Play-by-play: (Mile 1) I probably shouldn't be running this fast...; (Mile 4) Oh look, a camera, try to smile *special thanks to the photographer for making my sub-9 minute miles look like a leisurely walk; (Mile 4) I can't fake any more smiles, this is hard; (Mile 6) This is my jam and I'm trying to skip to the end of the song but Siri just keeps asking me what I want...I want you to STFU, Siri!; (Mile 6.1) Oh no, not another camera, please don't take my picture; (Mile 6.15) Is that the finish line? Please be the finish line!

After all that, I finished with a shiny new PR of 55:12 (8:54 pace)! My first race pace under 9 minutes. I finished 5th of out 39 people in my age group, which is definitely the highest I have ever seen my name in a list that long! I love running here so much - it's definitely the thing I'll miss most when I move. Running a great race on these familiar streets was a nice way to start to say goodbye. 

That was definitely the highlight of the weekend, but other fun activities included
  • hosting a post-race brunch for all my running peeps
  • getting in my first open water swim of the season
  • going on a walk for after-dinner treats with my favorite boys
  • spending Monday like this

Hope you all had a great weekend! Any plans now that summer is (unofficially) here?!

Five Reasons I Said Yes

Five years ago today, a certain someone took me out for a picnic that ended with him asking me to be his wife. I can't believe that on that day we'd known each other for less time than has passed since then. Or that we've now been married longer than we'd been dating then. Time flies! I know, it's been a mushy lovefest around here lately, but as an ode to my Mr., here are 5 reasons why I agree to be his Mrs.:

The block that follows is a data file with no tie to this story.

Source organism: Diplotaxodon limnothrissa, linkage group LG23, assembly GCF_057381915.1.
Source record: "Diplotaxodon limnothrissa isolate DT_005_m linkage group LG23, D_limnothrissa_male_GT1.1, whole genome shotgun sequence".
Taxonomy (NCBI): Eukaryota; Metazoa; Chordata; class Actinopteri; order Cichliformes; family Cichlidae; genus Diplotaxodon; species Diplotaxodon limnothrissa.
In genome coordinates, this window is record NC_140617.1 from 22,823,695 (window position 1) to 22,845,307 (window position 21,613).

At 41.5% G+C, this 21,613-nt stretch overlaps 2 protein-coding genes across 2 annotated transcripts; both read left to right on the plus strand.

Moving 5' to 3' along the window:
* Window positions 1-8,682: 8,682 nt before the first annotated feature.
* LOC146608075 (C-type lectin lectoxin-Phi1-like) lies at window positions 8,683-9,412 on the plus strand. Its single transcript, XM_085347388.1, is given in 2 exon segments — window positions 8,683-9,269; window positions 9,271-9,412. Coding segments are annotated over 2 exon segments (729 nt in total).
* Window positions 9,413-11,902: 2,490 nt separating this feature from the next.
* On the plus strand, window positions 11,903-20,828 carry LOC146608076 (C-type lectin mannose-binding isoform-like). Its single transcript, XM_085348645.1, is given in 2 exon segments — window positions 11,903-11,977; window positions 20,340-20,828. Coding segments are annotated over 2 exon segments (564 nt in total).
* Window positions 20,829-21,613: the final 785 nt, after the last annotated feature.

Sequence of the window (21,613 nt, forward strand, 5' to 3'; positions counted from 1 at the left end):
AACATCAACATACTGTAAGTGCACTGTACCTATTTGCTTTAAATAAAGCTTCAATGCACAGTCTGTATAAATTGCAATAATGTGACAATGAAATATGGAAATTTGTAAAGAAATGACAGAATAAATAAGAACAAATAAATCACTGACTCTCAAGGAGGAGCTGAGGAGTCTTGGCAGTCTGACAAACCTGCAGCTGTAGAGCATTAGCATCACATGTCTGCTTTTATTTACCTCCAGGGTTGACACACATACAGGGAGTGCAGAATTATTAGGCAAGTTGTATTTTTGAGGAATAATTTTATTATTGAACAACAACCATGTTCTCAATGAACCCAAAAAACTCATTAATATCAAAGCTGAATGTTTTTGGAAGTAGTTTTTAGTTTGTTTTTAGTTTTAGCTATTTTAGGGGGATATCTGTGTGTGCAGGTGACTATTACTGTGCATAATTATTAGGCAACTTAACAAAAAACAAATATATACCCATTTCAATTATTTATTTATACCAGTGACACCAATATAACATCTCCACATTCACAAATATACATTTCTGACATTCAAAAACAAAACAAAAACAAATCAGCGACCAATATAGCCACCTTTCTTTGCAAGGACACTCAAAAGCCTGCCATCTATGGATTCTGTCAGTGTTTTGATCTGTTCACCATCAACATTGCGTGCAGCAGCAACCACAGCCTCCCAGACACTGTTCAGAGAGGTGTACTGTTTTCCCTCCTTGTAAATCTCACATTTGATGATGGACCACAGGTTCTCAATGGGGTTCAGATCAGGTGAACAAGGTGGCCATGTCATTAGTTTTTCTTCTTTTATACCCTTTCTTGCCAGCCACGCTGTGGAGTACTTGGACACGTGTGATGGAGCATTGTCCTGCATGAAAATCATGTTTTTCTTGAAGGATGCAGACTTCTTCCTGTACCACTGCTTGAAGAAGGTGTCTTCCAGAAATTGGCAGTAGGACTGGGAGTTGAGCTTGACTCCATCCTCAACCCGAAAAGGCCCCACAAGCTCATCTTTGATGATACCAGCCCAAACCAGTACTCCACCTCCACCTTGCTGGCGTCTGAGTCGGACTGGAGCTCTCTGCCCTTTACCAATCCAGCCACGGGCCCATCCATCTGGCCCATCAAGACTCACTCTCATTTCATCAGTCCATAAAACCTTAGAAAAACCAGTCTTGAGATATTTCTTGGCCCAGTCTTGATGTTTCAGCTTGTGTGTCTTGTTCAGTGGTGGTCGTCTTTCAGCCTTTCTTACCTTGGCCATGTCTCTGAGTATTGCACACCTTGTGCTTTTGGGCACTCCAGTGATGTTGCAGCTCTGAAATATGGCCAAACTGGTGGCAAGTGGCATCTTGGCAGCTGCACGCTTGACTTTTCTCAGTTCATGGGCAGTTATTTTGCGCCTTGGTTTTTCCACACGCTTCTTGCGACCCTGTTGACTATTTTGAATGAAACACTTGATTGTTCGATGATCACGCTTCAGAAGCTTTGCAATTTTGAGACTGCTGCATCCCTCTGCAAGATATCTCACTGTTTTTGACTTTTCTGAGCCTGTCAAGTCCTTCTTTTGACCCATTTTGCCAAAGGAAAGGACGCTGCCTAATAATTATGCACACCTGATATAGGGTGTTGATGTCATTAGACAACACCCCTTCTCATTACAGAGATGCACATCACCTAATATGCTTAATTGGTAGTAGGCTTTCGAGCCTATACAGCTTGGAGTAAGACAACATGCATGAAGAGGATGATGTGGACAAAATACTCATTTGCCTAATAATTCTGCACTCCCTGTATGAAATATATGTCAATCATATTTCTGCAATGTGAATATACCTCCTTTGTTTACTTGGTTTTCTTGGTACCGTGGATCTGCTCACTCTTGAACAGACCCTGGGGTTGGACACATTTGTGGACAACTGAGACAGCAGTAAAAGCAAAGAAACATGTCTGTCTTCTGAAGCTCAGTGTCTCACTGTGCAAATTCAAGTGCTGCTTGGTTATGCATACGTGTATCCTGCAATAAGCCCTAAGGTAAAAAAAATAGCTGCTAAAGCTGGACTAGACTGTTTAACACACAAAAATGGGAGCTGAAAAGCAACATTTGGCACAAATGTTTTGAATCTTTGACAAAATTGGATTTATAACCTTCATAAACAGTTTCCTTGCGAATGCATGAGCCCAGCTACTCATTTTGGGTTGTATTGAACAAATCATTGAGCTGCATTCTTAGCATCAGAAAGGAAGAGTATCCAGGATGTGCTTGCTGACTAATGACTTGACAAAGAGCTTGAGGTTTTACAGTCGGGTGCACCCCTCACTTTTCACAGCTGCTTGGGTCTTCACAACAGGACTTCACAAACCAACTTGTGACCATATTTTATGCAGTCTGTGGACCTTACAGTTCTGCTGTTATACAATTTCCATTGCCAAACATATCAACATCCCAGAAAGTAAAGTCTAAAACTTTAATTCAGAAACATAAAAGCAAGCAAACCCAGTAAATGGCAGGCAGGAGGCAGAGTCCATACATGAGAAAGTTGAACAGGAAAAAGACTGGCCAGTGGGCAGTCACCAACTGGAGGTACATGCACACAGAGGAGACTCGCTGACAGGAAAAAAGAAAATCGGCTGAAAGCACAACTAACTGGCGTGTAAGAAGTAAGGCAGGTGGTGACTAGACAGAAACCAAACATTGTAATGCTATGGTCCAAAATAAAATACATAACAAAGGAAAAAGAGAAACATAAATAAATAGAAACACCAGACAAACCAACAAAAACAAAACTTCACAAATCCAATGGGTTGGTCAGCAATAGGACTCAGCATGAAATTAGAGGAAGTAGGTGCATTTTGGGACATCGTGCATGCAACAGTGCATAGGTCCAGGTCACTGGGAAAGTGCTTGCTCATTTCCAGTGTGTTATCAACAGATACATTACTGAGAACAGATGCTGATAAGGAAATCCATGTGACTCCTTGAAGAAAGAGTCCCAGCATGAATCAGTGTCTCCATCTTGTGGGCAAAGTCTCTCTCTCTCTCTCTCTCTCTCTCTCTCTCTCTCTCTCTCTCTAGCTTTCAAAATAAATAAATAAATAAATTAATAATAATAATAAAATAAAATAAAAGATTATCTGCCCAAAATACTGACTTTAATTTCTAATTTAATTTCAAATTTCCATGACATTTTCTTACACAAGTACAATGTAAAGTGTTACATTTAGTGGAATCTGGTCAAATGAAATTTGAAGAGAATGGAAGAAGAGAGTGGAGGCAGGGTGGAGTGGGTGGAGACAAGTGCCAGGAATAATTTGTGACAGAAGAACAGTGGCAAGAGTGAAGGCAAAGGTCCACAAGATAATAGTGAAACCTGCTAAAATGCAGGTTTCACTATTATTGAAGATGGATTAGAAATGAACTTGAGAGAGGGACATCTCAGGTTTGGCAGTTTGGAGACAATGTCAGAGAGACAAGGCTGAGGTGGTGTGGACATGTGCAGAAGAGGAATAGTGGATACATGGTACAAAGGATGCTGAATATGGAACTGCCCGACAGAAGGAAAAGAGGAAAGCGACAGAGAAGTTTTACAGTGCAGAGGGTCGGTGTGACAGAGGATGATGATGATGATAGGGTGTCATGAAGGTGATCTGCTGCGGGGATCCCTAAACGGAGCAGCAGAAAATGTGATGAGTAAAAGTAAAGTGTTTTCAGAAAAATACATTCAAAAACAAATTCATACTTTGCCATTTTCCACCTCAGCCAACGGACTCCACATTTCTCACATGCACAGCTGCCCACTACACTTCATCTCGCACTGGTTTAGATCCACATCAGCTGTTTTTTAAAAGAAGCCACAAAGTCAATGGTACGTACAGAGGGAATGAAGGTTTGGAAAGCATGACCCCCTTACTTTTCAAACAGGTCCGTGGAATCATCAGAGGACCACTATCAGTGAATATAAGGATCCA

1. His good looks. Let's just get that one out of the way. Tall, dark, and handsome (and nerdy ;)) is my type, and he fits the bill perfectly.

2. He is hilarious. And he thinks I'm hilarious. His laugh is one of his best qualities and made me fall in love with him after one too many late nights cracking up over The Colbert Report.

3. He's basically a genius. I love smart people and learning new things, and I couldn't marry someone who couldn't match me intellectually. We have the best conversations about all kinds of things (usually something one of us - or, more often, both of us - heard on NPR). I don't think a day goes by that I don't learn something new from him. I never get tired of talking to him!

4. He's hardworking. Ben is one of those (rare and super fortunate) people who was just born to do what he does. He loves his job more than almost anything. His workaholic tendencies can be annoying sometimes, but he does so much to provide for me and our family and that's pretty awesome.

5. I knew he'd always take care of me. From day one, all he has wanted is for me to be happy and to do everything he can to help me. He's truly one of the most selfless people I've ever met. I don't deserve it, but I love him for it.

Runners Tell All Linkup: A Running Picture